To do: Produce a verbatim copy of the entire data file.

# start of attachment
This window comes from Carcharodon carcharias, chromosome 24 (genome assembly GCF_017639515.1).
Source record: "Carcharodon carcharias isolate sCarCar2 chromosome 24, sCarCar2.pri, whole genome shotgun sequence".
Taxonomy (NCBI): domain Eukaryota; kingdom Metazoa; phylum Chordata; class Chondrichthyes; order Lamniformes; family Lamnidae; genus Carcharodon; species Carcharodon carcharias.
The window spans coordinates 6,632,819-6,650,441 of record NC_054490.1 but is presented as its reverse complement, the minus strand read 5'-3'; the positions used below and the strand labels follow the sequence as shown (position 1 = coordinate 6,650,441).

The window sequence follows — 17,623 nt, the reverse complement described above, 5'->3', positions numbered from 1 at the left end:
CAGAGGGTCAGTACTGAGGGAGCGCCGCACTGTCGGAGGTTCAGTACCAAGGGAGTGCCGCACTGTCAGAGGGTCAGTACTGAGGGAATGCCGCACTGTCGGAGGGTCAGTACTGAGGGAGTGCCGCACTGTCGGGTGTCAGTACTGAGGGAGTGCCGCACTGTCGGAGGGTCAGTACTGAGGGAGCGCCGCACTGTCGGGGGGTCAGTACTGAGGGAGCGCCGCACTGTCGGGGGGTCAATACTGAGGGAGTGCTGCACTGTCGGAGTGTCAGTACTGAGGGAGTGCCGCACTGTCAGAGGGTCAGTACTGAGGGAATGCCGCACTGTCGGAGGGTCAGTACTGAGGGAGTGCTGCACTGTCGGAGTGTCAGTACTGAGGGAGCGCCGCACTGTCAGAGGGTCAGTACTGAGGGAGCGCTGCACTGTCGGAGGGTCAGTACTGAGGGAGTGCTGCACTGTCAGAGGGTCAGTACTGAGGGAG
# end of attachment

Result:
This window comes from Carcharodon carcharias, chromosome 24 (genome assembly GCF_017639515.1).
Source record: "Carcharodon carcharias isolate sCarCar2 chromosome 24, sCarCar2.pri, whole genome shotgun sequence".
Taxonomy (NCBI): domain Eukaryota; kingdom Metazoa; phylum Chordata; class Chondrichthyes; order Lamniformes; family Lamnidae; genus Carcharodon; species Carcharodon carcharias.
The window spans coordinates 6,632,819-6,650,441 of record NC_054490.1 but is presented as its reverse complement, the minus strand read 5'-3'; the positions used below and the strand labels follow the sequence as shown (position 1 = coordinate 6,650,441).

The window sequence follows — 17,623 nt, the reverse complement described above, 5'->3', positions numbered from 1 at the left end:
CAGAGGGTCAGTACTGAGGGAGCGCCGCACTGTCGGAGGTTCAGTACCAAGGGAGTGCCGCACTGTCAGAGGGTCAGTACTGAGGGAATGCCGCACTGTCGGAGGGTCAGTACTGAGGGAGTGCCGCACTGTCGGGTGTCAGTACTGAGGGAGTGCCGCACTGTCGGAGGGTCAGTACTGAGGGAGCGCCGCACTGTCGGGGGGTCAGTACTGAGGGAGCGCCGCACTGTCGGGGGGTCAATACTGAGGGAGTGCTGCACTGTCGGAGTGTCAGTACTGAGGGAGTGCCGCACTGTCAGAGGGTCAGTACTGAGGGAATGCCGCACTGTCGGAGGGTCAGTACTGAGGGAGTGCTGCACTGTCGGAGTGTCAGTACTGAGGGAGCGCCGCACTGTCAGAGGGTCAGTACTGAGGGAGCGCTGCACTGTCGGAGGGTCAGTACTGAGGGAGTGCTGCACTGTCAGAGGGTCAGTACTGAGGGAG